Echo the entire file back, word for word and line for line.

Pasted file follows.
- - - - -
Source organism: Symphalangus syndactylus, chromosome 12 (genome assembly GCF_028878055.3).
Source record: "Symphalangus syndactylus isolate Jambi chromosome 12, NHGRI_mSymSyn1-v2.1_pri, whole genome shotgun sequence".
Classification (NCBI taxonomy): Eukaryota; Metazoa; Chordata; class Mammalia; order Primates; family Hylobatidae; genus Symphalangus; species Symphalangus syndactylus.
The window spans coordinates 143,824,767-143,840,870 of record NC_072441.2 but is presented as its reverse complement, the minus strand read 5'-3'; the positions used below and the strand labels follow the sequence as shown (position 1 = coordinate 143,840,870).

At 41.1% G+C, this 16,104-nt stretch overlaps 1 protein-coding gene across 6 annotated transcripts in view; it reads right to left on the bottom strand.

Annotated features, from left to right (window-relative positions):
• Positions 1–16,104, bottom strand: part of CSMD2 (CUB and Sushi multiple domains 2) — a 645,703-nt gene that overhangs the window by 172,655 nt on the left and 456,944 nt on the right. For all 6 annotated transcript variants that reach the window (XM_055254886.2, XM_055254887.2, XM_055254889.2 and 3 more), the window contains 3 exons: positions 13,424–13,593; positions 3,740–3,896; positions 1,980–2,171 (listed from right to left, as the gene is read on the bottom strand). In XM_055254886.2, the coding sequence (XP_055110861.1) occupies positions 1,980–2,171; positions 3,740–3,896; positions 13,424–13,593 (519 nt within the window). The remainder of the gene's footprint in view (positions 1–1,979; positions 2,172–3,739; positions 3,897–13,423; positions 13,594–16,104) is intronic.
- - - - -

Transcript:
Source organism: Symphalangus syndactylus, chromosome 12 (genome assembly GCF_028878055.3).
Source record: "Symphalangus syndactylus isolate Jambi chromosome 12, NHGRI_mSymSyn1-v2.1_pri, whole genome shotgun sequence".
Classification (NCBI taxonomy): Eukaryota; Metazoa; Chordata; class Mammalia; order Primates; family Hylobatidae; genus Symphalangus; species Symphalangus syndactylus.
The window spans coordinates 143,824,767-143,840,870 of record NC_072441.2 but is presented as its reverse complement, the minus strand read 5'-3'; the positions used below and the strand labels follow the sequence as shown (position 1 = coordinate 143,840,870).

At 41.1% G+C, this 16,104-nt stretch overlaps 1 protein-coding gene across 6 annotated transcripts in view; it reads right to left on the bottom strand.

Annotated features, from left to right (window-relative positions):
• Positions 1–16,104, bottom strand: part of CSMD2 (CUB and Sushi multiple domains 2) — a 645,703-nt gene that overhangs the window by 172,655 nt on the left and 456,944 nt on the right. For all 6 annotated transcript variants that reach the window (XM_055254886.2, XM_055254887.2, XM_055254889.2 and 3 more), the window contains 3 exons: positions 13,424–13,593; positions 3,740–3,896; positions 1,980–2,171 (listed from right to left, as the gene is read on the bottom strand). In XM_055254886.2, the coding sequence (XP_055110861.1) occupies positions 1,980–2,171; positions 3,740–3,896; positions 13,424–13,593 (519 nt within the window). The remainder of the gene's footprint in view (positions 1–1,979; positions 2,172–3,739; positions 3,897–13,423; positions 13,594–16,104) is intronic.